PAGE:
I was reminded of “how time flies when you’re having fun” by an invitation from Harvard Law School to attend the reunion of my 1959 graduation class. That was fifty-five years ago! We were also invited to share an account of our activities over the years. Here’s what I wrote:
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In reviewing the past fifty-five years, I realize what a good life I’ve been fortunate to experience. Harvard Law School is an important contributor to that life.
By the time I’d graduated from college, taught high school English for a year, served a… Continue reading
Returning to the winter of 1950 and Grandfather’s death, family conflict began. Lester, the oldest boy and successful businessman, was named administrator of Grandfather’s estate. He’d died without a will. Why he didn’t have one I cannot say. Was it his low opinion of lawyers, his refusal to accept the reality of his death, or simply that he didn’t care what happened?
After his death, the family had plenty of opportunities to discuss the future of the farm, and the Sunday gatherings of the brothers and sisters continued as before. Occasionally Father, Mother, Gary and I would slip away on… Continue reading
The year 1939 must have been the happiest in Mother’s life. At age 42 Leta married the star tenor in the church choir she directed during the school year. Although she and Lawrence visited us most Sundays, she didn’t take charge of matters as she had before her marriage, her available time being consumed with managing the lives of her husband’s two married daughters and their families. These new charges seemed happy to be “managed.” The marriage worked, Lawrence remained the star tenor into his seventies and everyone in the family acknowledged off the record that after her marriage Leta’s… Continue reading
In 1928, my father, a handsome 25-year old, had won my bookkeeper mother’s hand and brought her to the farm to live for a “year or two” with his parents and the two summer-time aunts, Leta and Dorothy, until they could accumulate the resources to buy their own farm. The Great Depression had arrived and the creation of new households units was becoming more difficult. It was not unusual then for children to continue living with their parents after marriage. But the hard times continued and four years later in 1932 when I made a pre-Christmas appearance they were still… Continue reading
During the last week of February 1950, I spent most evenings at St. Francis Hospital in Maryville, Missouri, where Edward Babb, my grandfather, in his 86th year lay dying. His health had been “failing” for several weeks and finally his daughter Dorothy convinced him to go to the hospital. He had never before been a hospital patient. His acquiescence signaled that he knew the end was in sight. What was wrong with him wasn’t diagnosed: no appetite, slipping in and out of sleep, and the gradual shutting down of his bodily system were the symptoms. The doctor said his… Continue reading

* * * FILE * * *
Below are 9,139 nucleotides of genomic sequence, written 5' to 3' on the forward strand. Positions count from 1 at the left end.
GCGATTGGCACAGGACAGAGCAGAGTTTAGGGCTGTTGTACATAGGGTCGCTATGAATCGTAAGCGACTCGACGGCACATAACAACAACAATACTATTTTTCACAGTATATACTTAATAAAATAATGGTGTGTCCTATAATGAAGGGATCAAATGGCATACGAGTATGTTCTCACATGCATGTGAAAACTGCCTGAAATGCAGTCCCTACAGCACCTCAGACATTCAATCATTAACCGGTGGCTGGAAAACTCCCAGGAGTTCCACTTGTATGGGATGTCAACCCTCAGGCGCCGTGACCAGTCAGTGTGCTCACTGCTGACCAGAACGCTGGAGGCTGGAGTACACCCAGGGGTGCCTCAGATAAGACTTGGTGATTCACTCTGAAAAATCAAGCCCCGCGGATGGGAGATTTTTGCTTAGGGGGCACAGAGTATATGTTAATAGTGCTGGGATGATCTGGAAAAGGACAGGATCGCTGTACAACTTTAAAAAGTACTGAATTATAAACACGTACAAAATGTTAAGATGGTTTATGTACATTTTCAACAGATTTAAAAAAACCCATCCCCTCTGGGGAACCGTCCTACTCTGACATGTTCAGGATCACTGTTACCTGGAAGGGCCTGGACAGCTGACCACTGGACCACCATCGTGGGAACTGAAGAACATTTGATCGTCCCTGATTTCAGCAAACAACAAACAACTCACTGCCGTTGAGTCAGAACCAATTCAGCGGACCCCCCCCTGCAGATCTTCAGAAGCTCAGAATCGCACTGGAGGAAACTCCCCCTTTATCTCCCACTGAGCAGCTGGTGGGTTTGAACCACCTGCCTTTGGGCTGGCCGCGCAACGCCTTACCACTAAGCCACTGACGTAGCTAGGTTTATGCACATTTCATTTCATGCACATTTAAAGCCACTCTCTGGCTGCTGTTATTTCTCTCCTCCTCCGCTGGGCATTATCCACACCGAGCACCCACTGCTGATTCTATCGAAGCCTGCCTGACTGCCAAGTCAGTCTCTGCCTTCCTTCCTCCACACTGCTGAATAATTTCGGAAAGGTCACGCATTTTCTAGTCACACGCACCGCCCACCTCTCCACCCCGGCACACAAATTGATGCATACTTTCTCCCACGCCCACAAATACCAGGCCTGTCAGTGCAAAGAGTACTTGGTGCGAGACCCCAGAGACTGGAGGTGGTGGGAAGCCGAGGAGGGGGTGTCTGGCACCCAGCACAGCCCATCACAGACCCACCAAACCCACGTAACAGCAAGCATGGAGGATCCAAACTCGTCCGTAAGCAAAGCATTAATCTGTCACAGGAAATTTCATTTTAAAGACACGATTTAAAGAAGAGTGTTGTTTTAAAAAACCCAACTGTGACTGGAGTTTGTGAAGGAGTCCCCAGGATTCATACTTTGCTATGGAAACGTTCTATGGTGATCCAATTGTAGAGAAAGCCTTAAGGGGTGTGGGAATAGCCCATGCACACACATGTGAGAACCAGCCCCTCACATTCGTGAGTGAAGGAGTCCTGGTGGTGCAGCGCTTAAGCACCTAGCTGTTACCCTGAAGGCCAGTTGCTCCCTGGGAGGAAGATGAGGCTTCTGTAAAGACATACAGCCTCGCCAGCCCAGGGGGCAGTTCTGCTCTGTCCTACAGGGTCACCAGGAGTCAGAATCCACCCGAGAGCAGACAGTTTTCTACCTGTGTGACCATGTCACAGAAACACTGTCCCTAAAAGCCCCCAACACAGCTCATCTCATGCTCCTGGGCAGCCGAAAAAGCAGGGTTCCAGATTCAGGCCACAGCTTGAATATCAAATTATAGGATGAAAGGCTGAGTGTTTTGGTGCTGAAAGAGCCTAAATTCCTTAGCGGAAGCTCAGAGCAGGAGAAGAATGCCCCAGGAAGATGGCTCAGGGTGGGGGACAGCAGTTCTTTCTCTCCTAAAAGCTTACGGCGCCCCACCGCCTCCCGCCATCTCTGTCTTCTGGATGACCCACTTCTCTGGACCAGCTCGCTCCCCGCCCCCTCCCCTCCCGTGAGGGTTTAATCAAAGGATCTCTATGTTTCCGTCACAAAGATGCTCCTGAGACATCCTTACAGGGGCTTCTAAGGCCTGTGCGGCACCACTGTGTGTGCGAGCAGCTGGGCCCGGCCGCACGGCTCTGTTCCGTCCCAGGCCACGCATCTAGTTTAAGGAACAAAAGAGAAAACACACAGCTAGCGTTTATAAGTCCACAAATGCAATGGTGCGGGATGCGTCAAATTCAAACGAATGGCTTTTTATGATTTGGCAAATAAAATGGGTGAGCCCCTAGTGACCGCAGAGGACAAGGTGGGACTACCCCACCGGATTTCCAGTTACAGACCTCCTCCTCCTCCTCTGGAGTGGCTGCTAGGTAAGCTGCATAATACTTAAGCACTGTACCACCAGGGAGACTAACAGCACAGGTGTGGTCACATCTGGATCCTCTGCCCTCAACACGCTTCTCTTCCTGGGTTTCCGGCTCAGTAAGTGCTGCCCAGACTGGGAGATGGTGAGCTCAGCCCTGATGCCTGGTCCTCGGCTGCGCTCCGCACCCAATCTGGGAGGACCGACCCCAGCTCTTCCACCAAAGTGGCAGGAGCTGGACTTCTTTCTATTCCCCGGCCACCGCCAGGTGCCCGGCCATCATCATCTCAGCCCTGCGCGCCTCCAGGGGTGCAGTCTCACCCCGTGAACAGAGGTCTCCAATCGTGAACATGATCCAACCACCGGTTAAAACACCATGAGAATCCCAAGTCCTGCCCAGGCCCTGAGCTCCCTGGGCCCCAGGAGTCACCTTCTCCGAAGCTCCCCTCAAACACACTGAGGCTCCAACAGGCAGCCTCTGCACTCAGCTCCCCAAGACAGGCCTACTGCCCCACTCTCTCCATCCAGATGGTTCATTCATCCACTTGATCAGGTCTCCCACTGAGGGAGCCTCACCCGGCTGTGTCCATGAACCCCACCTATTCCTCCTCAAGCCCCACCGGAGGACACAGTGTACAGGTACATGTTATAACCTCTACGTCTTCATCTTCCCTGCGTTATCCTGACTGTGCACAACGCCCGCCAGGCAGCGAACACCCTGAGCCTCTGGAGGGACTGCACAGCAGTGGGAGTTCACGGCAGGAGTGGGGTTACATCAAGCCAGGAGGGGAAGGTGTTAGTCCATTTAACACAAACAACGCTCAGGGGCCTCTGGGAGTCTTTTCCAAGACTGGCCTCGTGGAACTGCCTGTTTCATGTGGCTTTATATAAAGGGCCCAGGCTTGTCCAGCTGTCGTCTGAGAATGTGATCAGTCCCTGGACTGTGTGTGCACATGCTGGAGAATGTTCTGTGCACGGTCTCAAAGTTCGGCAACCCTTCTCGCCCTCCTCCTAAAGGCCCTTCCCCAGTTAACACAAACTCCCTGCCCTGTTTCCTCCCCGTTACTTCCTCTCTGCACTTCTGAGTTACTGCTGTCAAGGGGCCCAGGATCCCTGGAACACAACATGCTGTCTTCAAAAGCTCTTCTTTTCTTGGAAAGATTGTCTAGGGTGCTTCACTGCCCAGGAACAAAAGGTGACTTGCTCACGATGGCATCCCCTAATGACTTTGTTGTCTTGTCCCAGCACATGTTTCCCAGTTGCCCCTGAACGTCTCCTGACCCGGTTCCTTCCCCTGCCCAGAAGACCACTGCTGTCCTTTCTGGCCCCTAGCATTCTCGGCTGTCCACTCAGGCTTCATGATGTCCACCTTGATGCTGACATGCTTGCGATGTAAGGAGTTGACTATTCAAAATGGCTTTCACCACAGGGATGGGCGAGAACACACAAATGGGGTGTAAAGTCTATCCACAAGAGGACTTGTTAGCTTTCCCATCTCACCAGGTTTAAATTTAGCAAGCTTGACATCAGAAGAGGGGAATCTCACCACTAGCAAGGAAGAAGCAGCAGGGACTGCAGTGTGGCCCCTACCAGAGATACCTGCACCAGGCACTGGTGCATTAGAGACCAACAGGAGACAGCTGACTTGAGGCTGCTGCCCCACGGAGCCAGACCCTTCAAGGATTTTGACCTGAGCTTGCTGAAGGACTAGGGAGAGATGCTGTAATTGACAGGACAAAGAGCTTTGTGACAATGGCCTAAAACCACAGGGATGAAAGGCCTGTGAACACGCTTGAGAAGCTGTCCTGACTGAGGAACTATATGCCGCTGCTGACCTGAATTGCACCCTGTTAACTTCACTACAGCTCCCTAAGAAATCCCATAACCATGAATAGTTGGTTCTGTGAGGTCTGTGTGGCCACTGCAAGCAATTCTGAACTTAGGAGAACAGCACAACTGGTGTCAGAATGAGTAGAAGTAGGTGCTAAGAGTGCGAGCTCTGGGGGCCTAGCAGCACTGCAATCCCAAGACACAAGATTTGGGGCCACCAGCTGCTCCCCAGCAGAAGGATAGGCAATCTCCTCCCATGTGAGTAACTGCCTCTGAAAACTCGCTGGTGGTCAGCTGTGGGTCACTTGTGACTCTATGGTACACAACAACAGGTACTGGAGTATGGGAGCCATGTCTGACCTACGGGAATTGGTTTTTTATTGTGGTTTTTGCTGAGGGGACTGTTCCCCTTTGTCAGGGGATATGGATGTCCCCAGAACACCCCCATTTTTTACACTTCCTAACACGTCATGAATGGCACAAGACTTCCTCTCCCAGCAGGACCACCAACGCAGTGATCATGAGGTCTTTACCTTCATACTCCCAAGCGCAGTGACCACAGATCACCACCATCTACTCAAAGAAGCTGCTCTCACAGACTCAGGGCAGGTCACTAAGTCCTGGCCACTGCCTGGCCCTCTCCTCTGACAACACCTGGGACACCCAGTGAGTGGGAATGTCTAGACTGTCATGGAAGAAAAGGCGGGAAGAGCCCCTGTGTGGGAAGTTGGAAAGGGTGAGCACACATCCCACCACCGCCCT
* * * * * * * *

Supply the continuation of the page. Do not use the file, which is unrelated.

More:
I just finished reading a new detective story novel Rebound by my former neighbor Michael Goodell who now spends most of his time in Grosse Pointe Farms, Michigan, or at the family vineyard in the Upper Peninsula of Michigan. I still count him as one of the Tucson authors you should read.
For most of my life I’ve been addicted to this genre of fiction. My mother and my schoolteacher aunts, whose real jobs were entertaining me during the summer, must have had the same disease because about the time of World War II I discovered a shelf in our… Continue reading
I want to bring to your attention the recent work of another Tucson author, Chi Newman, entitled My China, My World. The following is my Amazon review of this memoir:
“For the first thirteen years of their lives Chi Newman and her twin sister Lu lived sheltered, pampered lives as children of a wealthy, high-ranking official in Chiang Kai-shek’s Republic of China government. They attended Sacre Coeur School, were taught French and English grammar and language by French nuns, and viewed Shirley Temple and other American movies in their spare time. Their father had studied law in England and… Continue reading
My dad was a good amateur baseball player, the second baseman for our Toad Hollow community team. Toad Hollow (pronounced “Toad Holler”) was a mythical place “just up the road over that thar next hill.” If you lived over “that thar” hill, it was “down the road past the old barn on the right.” Notwithstanding its lack of a latitudinal and longitudinal location on the map, every one in Nodaway and surrounding counties knew about Toad Holler and where it was located.
Despite his 220-pound weight on a five feet, ten-inch frame, Dad at age 38 was agile, quick, and… Continue reading
Ethel Lee-Miller is a Tucson author whose new book Seedling: Stories of Relationships just came out before this year’s Festival of Books. She has also written a memoir Thinking of Miller Place, an enchanting story of the summers she and her twin sister spent at their grandfather’s home on the northeastern shore of Long Island in the 1950s. Those who have read Thinking of Miller Place recognize the impact those delicious summers had on the very grownup, sagacious Ethel we know today.
My Amazon review of Seedlings: Stories of Relationships follows:
“Our lives are filled with a procession of relationships… Continue reading
“Get up! It’s time to get up. Your dad’s already gone to milk the cows,” his mother called up the staircase to the bedrooms.
“Wear your warm clothes. It’s plenty cold today.”
On that cold December 1941 morning, her voice wakened the blond haired, nine-year-old boy from a dream of images he hadn’t seen before. His body was cocooned in a down mattress and comforter with only a forehead and nose exposed. He could see his breath in the faint dawn light coming through the frosty east window of his bedroom.
His mind jolted from the dream to the need… Continue reading